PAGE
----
Auggie wants to be an ordinary ten-year-old. He does ordinary things - eating ice cream, playing on his Xbox. He feels ordinary - inside. But ordinary kids don't make other ordinary kids run away screaming in playgrounds. Ordinary kids aren't stared at wherever they go.
Born with a terrible facial abnormality, Auggie has been home-schooled by his parents his whole life. Now, for the first time, he's being sent to a real school - and he's dreading it. All he wants is to be accepted - but can he convince his new classmates that he's just like them, underneath it all?
- I was recommended this by Jo Jo Moyes on Twitter. It’s a young adult novel, but at no point do you feel spoken down to.
- I cried, loudly, while on a flight. The cabin crew checked to see if I was alright. I nodded, wiping tears from my face, and explained it was the book.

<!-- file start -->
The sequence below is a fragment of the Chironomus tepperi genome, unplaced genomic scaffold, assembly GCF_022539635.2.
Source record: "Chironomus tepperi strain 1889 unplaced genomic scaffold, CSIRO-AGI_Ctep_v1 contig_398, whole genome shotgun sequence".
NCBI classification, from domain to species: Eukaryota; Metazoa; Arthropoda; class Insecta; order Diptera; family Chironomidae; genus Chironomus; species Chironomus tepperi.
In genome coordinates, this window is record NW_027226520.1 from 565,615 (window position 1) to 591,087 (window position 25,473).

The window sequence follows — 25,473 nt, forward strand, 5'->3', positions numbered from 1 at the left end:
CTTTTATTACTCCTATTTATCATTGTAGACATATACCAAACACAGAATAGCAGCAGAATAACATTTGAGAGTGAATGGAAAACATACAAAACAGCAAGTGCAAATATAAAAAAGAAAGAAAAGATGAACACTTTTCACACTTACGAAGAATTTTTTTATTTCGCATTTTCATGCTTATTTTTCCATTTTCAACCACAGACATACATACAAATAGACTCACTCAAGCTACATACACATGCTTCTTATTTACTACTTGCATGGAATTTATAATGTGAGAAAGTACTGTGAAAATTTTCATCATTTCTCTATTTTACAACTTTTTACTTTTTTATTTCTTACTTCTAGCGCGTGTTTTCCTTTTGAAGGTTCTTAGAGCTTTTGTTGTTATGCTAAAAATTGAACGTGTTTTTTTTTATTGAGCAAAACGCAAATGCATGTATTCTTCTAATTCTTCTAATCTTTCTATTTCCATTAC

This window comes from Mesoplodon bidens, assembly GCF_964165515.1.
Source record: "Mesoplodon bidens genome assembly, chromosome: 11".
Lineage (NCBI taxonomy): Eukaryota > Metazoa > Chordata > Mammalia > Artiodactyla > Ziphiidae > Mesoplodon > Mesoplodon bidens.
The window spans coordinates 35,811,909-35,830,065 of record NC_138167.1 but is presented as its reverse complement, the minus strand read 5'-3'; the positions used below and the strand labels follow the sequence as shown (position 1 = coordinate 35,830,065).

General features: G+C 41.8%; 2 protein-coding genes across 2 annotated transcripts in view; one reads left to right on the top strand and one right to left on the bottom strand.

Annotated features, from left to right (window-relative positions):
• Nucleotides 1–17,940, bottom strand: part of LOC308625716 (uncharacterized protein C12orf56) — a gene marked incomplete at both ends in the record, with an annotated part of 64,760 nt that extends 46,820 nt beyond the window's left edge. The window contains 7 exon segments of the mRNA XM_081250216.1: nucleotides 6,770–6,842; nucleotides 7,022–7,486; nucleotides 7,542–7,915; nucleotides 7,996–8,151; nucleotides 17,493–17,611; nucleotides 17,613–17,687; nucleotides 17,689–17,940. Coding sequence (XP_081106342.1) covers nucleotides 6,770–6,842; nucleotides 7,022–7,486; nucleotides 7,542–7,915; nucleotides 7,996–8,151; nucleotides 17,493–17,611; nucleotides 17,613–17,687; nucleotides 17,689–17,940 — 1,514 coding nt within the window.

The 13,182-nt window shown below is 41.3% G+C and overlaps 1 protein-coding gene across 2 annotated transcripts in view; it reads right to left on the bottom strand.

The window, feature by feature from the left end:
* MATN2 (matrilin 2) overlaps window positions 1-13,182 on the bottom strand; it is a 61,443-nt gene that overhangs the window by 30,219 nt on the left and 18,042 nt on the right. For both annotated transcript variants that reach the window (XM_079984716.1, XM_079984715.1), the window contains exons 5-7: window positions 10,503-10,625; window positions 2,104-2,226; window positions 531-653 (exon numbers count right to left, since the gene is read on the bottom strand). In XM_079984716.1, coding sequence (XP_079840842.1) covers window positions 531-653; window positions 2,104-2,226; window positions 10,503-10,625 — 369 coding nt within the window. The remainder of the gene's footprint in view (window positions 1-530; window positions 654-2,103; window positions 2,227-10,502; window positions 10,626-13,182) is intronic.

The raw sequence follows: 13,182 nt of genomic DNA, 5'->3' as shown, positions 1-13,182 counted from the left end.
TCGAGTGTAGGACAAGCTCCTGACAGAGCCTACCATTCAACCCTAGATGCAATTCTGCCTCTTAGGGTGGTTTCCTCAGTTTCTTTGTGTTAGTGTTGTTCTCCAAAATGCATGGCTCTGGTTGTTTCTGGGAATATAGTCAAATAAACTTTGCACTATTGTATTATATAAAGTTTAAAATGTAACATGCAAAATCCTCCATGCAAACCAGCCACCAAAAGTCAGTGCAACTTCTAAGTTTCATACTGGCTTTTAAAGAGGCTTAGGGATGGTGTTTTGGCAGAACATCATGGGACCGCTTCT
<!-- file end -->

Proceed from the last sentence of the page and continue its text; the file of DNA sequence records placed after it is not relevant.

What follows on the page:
- It’s very easy to read, written in the first person from the point of view of August, the young boy. The narrative skips along as he starts at school dropping in back story about his face and what others do around him or how his family is
- It shows how cruel kids can be to other kids. I don’t know why, but this still surprised me, even though I had a taste of it at secondary school
- The point of view then moves to August’s sister, then to Summer, August’s friend
- The changing points of view means you see how August's facial disfiguring affects people differently
- Returns to August's perspective and it is interesting to see how he is received in the school including going to the school trip which is pivotal moment
- The character is described as a wonder, both medically for how rare his condition is, and emotionally for how he deals with his 1st year in school
- This story is simple, honest and a wonder
Does this sound like something you'd like to read? have you read anHonestly, I normally don't read YA books, but this, was amazing.
Until next time,
Liam Livings xx